Rau rangatira mā, e kui mā, e koro mā, e huihui nei,
tēnei aku mihi māhana ki a koutou.
Nau mai, haere mai ra ki Te Whare Kawana o Te Whanganui-a-Tara.
Distinguished guests, ladies and gentlemen, warm greetings to you all, and welcome to Government House Wellington
I specifically acknowledge:
Her Excellency Laura Clark British High Commissioner
Susan Niblock United States Deputy Chief of Mission
The Rt Hon Sir Anand Satyanand Former Governor-General
Lady Susan Satyanand, patron of the Ballet Foundation;
trustees of the Ballet Foundation;
Stephen Fyfe, Frances Turner and Patricia Barker - respectively Chair, Executive Director and Artistic Director of the Royal New Zealand Ballet;
- tēnā koutou katoa.
David and I would also like to acknowledge the death this week of Norma, Lady Beattie. Government House was her home from 1980 – 1985 when her husband Sir David Beattie was the Governor-General. They were both arts lovers and I am sure that they would have enthusiastically supported this innovative use of the Government House ballroom for tonight’s celebration of ballet.
It is a great pleasure for David and me to welcome you all here this evening. We are delighted to be able to share Government House with you for this very special celebration of ballet.
As many of you know, David and I have a great love of the arts. When we first arrived at Government House, we determined that we would prioritise the importance of creativity and use this magnificent property whenever we could to showcase our arts and culture.
And what better way than inviting artists to perform here?
Since its refurbishment, Government House has become a showcase for New Zealand visual arts – you’ll be able to take a closer look at some of the paintings, ceramics and sculpture throughout the house later – but it is also proving to be a splendid venue for performance.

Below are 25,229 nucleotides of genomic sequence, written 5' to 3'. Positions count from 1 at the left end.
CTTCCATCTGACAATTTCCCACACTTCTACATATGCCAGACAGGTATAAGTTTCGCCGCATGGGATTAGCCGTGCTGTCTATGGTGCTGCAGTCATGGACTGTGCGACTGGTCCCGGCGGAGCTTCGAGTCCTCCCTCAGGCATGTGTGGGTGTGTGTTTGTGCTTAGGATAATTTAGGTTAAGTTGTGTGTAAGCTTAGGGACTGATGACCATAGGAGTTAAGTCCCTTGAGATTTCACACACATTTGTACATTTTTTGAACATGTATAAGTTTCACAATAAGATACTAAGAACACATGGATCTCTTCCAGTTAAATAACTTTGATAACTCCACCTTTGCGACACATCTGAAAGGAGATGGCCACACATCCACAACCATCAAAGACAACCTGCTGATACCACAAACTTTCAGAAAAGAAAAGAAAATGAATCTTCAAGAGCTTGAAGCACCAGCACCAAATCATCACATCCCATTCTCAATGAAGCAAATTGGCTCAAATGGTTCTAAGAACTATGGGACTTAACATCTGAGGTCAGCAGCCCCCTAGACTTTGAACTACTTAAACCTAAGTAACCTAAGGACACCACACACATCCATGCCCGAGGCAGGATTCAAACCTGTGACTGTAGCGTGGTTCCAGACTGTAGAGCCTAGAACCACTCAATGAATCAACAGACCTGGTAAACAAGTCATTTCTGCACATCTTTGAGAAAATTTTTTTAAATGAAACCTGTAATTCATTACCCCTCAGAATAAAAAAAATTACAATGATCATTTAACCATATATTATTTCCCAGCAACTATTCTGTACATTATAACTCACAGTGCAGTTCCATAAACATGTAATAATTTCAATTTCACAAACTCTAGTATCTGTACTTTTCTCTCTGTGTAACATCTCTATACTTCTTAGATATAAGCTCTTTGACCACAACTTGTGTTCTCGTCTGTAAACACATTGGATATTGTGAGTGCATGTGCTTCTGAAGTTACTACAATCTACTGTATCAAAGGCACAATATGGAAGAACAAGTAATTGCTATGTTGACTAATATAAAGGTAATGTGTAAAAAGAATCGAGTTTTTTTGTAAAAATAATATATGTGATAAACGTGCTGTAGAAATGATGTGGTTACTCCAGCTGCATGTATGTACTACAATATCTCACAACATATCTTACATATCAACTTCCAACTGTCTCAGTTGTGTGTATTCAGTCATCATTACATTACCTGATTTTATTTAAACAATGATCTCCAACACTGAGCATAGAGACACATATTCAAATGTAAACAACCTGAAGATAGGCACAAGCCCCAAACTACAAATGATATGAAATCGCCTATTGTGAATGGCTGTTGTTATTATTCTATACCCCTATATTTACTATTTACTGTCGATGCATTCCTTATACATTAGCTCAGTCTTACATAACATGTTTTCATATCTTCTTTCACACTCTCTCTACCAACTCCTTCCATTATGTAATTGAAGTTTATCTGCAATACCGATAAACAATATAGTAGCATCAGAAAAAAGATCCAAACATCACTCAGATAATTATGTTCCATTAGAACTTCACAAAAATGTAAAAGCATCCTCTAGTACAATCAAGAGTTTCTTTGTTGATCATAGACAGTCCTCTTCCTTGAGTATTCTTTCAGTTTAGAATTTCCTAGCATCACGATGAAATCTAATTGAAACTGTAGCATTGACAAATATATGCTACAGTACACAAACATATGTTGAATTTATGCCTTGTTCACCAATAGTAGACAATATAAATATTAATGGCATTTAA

We’ve hosted a performance by the New Zealand String Quartet, we’ve staged a one woman play and a fashion art extravaganza. In a few weeks time we are hosting a cabaret evening for NZ Opera and later in the year we are hosting a Ball for the Royal Scottish Country dance society.
This evening will be our first ballet performance.
Each event is different in its own way but put together, they demonstrate the wonderful diversity of our culture. New Zealanders have embraced the classical European traditions of music, opera, ballet and theatre, as well as modern art forms, blending with Maori and Polynesian cultural expression to provide our own unique blend of arts and culture.
The arts are an intrinsic part of the human experience. All of us can sing, dance, paint and tell stories but those who do it at the highest level deserve our admiration and support. Careers in the arts are difficult to sustain and we should all be proud of the many performers from this country who have managed to forge world class careers.
No career is built without significant input from other people. Parents, teachers and mentors all have a role to play. So do organisations like the Ballet Foundation. Our current and future dancers are extremely fortunate that the Foundation exists to support ballet in this country.
By promoting and supporting ballet, the Foundation is helping classical ballet to survive and remain relevant and exciting for 21st century New Zealanders. By providing funding and scholarships, it gives dancers the freedom to follow their dreams.
Philanthropy plays a vital role in the arts. Without organisations and individuals prepared to offer financial support, our cultural horizons would be significantly narrowed.
Thanks to the Ballet Foundation, talent is being discovered and nurtured, dancers are being enabled to transition into other roles in dance and young New Zealanders are given the opportunity to see and experience ballet.
The Foundation’s contribution is vital in enabling ballet’s continued presence in our cultural landscape.
I hope you enjoy this evening’s celebration of ballet. I’m really looking forward to seeing these talented dancers perform.
Kia ora huihui tātou katoa